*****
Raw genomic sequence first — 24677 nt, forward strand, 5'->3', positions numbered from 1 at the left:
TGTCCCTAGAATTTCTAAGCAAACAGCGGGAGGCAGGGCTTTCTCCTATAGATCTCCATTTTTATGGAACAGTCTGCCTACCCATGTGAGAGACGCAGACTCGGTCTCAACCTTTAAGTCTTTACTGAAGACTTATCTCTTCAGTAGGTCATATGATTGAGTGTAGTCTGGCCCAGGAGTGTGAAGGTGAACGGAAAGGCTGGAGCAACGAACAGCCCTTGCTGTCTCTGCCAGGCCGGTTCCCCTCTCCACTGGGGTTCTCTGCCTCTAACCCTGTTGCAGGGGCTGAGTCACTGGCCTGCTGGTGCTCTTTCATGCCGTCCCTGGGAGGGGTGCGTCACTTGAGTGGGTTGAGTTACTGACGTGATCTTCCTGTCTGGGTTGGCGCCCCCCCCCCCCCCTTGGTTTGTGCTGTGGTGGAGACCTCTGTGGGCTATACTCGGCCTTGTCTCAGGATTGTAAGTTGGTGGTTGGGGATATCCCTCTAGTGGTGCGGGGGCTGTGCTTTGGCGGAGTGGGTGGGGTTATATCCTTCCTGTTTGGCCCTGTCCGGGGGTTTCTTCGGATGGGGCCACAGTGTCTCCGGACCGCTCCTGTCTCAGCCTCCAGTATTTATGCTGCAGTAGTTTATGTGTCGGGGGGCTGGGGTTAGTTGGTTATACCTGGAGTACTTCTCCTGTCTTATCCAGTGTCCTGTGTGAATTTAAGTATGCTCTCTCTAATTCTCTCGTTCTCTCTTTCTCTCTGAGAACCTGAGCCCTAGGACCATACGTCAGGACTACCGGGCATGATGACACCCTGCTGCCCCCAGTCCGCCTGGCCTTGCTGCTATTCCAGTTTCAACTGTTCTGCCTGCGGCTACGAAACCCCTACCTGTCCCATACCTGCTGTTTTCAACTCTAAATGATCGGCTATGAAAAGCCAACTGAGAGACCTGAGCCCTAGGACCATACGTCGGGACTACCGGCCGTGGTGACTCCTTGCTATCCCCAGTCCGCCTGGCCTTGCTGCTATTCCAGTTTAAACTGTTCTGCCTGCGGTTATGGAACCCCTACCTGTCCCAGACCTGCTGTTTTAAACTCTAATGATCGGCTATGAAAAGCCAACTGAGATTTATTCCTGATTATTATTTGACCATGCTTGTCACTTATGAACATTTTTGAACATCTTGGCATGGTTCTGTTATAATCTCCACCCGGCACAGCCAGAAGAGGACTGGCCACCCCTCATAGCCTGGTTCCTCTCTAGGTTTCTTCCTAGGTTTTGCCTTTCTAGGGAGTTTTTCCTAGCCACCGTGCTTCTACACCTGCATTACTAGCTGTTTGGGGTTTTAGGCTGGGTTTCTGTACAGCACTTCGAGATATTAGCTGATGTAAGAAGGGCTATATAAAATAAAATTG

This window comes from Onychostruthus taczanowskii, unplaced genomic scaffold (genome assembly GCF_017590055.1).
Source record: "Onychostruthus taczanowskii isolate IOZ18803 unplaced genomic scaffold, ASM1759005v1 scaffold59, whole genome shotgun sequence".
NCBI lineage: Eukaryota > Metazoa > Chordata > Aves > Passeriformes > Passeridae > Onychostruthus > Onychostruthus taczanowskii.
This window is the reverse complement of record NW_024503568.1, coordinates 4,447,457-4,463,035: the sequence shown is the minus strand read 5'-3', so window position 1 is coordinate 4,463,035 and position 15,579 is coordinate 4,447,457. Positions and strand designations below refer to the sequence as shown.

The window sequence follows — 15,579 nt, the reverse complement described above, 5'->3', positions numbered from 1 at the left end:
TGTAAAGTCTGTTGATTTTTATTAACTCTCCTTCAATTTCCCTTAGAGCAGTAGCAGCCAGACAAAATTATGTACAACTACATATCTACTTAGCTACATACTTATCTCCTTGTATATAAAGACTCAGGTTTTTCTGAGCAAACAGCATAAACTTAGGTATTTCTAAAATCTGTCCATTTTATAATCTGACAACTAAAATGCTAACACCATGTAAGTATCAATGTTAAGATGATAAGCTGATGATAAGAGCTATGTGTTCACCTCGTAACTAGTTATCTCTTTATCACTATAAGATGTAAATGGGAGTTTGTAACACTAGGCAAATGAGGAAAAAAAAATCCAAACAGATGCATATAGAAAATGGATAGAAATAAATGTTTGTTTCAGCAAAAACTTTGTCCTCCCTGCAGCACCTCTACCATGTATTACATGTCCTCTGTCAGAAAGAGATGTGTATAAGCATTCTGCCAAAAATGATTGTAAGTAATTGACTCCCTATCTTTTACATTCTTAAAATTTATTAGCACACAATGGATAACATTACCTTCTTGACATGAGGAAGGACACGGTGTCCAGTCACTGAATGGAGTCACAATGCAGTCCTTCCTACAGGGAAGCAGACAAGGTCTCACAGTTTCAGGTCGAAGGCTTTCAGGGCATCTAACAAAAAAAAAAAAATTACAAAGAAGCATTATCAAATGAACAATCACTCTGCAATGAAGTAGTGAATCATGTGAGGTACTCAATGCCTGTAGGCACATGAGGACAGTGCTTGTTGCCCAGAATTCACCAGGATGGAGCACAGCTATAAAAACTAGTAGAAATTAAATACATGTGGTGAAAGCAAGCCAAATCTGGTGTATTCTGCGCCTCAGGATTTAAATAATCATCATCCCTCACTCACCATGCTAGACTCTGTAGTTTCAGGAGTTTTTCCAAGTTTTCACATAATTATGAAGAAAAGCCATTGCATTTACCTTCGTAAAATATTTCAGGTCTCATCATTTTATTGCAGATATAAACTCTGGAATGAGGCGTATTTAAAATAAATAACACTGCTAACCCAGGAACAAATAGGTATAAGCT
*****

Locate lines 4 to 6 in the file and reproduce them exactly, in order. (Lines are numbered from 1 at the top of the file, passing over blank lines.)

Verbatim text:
Source record: "Onychostruthus taczanowskii isolate IOZ18803 unplaced genomic scaffold, ASM1759005v1 scaffold59, whole genome shotgun sequence".
NCBI lineage: Eukaryota > Metazoa > Chordata > Aves > Passeriformes > Passeridae > Onychostruthus > Onychostruthus taczanowskii.
This window is the reverse complement of record NW_024503568.1, coordinates 4,447,457-4,463,035: the sequence shown is the minus strand read 5'-3', so window position 1 is coordinate 4,463,035 and position 15,579 is coordinate 4,447,457. Positions and strand designations below refer to the sequence as shown.